A damp day – but not necessarily a damp squib.
That was the general view among traders in Northern Ireland today after the first Black Friday in two years.
Most reported footfall being up on a Friday but the number of people in shops was far from overwhelming.
The hope was that by close of play enough bargain hunters would have taken to the streets to justify the splurge of offers on hand less than a month before Christmas.
But while shoppers were out braving the wind, rain and hailstones, not all of them appeared to be ladened down with bags.
Retail NI boss Glyn Roberts said the bad Black Friday weather wasn’t helping hard-hit traders.
“Black Friday isn’t the big sales date that it once was,” Mr Roberts told the Belfast Telegraph.
“Shopping habits have changed and consumers no longer wait for an annual outing to look for deals.
“The weather is always an important factor and I think we’ll see the biggest surge in spending on Cyber Monday.”
Mr Roberts also said the timing of the Executive’s latest guidance on coronavirus could not have been worse for many on the high street, coming as it does so soon after the Spend Local card scheme which was aimed at getting shoppers back into stores.
“There is clearly a problem with the messaging coming out of Stormont, which doesn’t help,” he said.
Shop managers told this newspaper that footfall was up today when compared with a normal Friday.
But they also pointed out that the surge in shoppers was in keeping with what they normally see when people get paid at the end of the month.
“It’s been a day for buying Christmas presents and using up the last of the money on the Spend local cards,” one store manager said.
“We’ve been steady rather than busy and it’s hard not to think the awful weather hasn’t helped.”
Leading economist Dr Esmond Birnie told the Belfast Telegraph that shoppers in Northern Ireland are expected to spend around £90m on Black Friday deals.
He also said that shops in Northern Ireland “will be hoping for a lot in both Black Friday and Christmas sales” after a “very trying” two years.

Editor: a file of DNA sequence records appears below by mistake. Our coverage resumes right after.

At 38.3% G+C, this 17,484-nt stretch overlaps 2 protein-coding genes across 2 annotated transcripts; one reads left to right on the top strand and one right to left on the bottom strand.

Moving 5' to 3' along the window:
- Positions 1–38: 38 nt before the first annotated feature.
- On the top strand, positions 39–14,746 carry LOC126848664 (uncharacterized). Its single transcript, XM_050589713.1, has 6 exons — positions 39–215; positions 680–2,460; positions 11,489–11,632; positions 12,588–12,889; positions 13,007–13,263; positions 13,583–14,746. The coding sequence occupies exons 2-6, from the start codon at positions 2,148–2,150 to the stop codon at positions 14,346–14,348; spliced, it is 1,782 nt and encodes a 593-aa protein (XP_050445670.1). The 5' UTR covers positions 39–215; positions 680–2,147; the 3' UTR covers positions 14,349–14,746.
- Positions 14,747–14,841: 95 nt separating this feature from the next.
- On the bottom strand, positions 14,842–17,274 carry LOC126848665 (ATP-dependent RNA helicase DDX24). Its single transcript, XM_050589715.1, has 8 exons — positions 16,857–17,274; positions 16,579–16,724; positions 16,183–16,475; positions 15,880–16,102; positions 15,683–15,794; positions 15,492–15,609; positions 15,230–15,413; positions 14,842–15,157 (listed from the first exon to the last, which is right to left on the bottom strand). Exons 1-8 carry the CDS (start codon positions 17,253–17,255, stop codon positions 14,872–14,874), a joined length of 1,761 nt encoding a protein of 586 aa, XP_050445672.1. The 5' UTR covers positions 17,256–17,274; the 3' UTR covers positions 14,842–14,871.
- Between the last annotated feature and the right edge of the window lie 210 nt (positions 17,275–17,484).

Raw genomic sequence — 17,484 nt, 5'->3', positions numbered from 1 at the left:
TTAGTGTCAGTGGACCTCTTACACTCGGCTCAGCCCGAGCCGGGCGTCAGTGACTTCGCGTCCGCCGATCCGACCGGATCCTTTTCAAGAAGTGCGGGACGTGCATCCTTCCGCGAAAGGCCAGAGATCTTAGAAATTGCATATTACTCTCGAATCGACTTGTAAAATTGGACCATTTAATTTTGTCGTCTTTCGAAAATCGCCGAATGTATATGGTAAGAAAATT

Other experts have claimed that this Black Friday could be the biggest one yet but consumers have been warned to expect less generous discounts and shortages of some products in this year's sales.
The annual event, which began in the US, sees retailers slash prices to entice shoppers ahead of the Christmas period.
Analysts PwC predicts about 60% of adults in the UK will make purchases, spending an average of £280 each.
Retail intelligence experts Springboard are forecasting a surge in shopping in Northern Ireland on Black Friday, with footfall expected to rise on the high street, in shopping centres and retail parks.
Not all retailers here, such as clothing giant Next, were participating in Black Friday but many, including fashion boutiques Jack Wills, Jigsaw, Joules, Mango and Fat Face, were trying to entice shoppers with deals of between 25% and 60% off selected items.
Mark Nalder, Head of Payments at Nationwide Building Society, said sales were up by more than a quarter.
“As expected lunchtime saw a peak in spending with more than 1.3 million transactions made between 12 and 2pm – equivalent to around a third of all transactions made so far today.
“The number of transactions are up 26% on last year where lockdown meant many retailers missed out on the lunchtime rush.”
On Friday, protestors gathered at Amazon buildings in the UK, US and Europe, with unions, equality and environmental groups saying Black Friday "epitomises an obsession with over-consumption".
Elsewhere, there were long queues at filling stations after Northern Ireland fuel company Go slashed 20p off its fuel prices.
It came as motorists flocked to sites across the region to avail of the offer which saw petrol and diesel on sale for 119 pence per litre.